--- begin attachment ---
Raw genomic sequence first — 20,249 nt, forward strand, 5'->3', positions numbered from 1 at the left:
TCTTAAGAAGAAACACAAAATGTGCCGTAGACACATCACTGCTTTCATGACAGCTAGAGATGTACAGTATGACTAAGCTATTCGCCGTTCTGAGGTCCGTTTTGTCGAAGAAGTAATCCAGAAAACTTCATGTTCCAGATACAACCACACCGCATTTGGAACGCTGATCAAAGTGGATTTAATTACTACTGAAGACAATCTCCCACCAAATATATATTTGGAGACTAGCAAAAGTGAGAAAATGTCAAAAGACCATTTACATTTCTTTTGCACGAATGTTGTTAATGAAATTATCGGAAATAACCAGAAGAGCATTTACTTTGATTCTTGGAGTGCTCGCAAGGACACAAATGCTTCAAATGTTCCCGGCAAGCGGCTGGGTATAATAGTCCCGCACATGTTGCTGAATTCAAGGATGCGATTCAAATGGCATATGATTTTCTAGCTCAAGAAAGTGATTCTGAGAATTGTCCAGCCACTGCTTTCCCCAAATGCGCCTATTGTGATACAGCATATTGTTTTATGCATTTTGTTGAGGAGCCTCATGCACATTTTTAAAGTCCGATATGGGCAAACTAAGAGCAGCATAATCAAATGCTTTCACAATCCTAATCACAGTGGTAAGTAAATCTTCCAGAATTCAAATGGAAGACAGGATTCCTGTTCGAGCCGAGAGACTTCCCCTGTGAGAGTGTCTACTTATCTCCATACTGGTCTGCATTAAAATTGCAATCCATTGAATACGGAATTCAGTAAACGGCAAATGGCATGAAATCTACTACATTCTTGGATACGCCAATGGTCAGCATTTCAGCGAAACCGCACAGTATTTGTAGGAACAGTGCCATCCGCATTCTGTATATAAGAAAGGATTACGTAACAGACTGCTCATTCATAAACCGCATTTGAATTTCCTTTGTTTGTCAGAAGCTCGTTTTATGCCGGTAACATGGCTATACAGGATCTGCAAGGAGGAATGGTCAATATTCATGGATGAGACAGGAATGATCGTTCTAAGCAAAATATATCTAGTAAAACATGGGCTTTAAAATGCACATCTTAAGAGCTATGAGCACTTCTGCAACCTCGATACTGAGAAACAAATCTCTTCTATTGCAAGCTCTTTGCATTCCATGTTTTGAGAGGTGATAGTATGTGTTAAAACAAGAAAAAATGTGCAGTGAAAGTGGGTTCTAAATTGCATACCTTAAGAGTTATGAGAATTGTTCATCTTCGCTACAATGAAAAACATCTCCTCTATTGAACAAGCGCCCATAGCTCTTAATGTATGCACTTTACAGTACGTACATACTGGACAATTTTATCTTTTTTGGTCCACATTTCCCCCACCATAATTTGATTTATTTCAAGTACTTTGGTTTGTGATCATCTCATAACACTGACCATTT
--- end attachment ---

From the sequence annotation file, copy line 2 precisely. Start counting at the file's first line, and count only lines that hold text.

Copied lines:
TCTTAAGAAGAAACACAAAATGTGCCGTAGACACATCACTGCTTTCATGACAGCTAGAGATGTACAGTATGACTAAGCTATTCGCCGTTCTGAGGTCCGTTTTGTCGAAGAAGTAATCCAGAAAACTTCATGTTCCAGATACAACCACACCGCATTTGGAACGCTGATCAAAGTGGATTTAATTACTACTGAAGACAATCTCCCACCAAATATATATTTGGAGACTAGCAAAAGTGAGAAAATGTCAAAAGACCATTTACATTTCTTTTGCACGAATGTTGTTAATGAAATTATCGGAAATAACCAGAAGAGCATTTACTTTGATTCTTGGAGTGCTCGCAAGGACACAAATGCTTCAAATGTTCCCGGCAAGCGGCTGGGTATAATAGTCCCGCACATGTTGCTGAATTCAAGGATGCGATTCAAATGGCATATGATTTTCTAGCTCAAGAAAGTGATTCTGAGAATTGTCCAGCCACTGCTTTCCCCAAATGCGCCTATTGTGATACAGCATATTGTTTTATGCATTTTGTTGAGGAGCCTCATGCACATTTTTAAAGTCCGATATGGGCAAACTAAGAGCAGCATAATCAAATGCTTTCACAATCCTAATCACAGTGGTAAGTAAATCTTCCAGAATTCAAATGGAAGACAGGATTCCTGTTCGAGCCGAGAGACTTCCCCTGTGAGAGTGTCTACTTATCTCCATACTGGTCTGCATTAAAATTGCAATCCATTGAATACGGAATTCAGTAAACGGCAAATGGCATGAAATCTACTACATTCTTGGATACGCCAATGGTCAGCATTTCAGCGAAACCGCACAGTATTTGTAGGAACAGTGCCATCCGCATTCTGTATATAAGAAAGGATTACGTAACAGACTGCTCATTCATAAACCGCATTTGAATTTCCTTTGTTTGTCAGAAGCTCGTTTTATGCCGGTAACATGGCTATACAGGATCTGCAAGGAGGAATGGTCAATATTCATGGATGAGACAGGAATGATCGTTCTAAGCAAAATATATCTAGTAAAACATGGGCTTTAAAATGCACATCTTAAGAGCTATGAGCACTTCTGCAACCTCGATACTGAGAAACAAATCTCTTCTATTGCAAGCTCTTTGCATTCCATGTTTTGAGAGGTGATAGTATGTGTTAAAACAAGAAAAAATGTGCAGTGAAAGTGGGTTCTAAATTGCATACCTTAAGAGTTATGAGAATTGTTCATCTTCGCTACAATGAAAAACATCTCCTCTATTGAACAAGCGCCCATAGCTCTTAATGTATGCACTTTACAGTACGTACATACTGGACAATTTTATCTTTTTTGGTCCACATTTCCCCCACCATAATTTGATTTATTTCAAGTACTTTGGTTTGTGATCATCTCATAACACTGACCATTT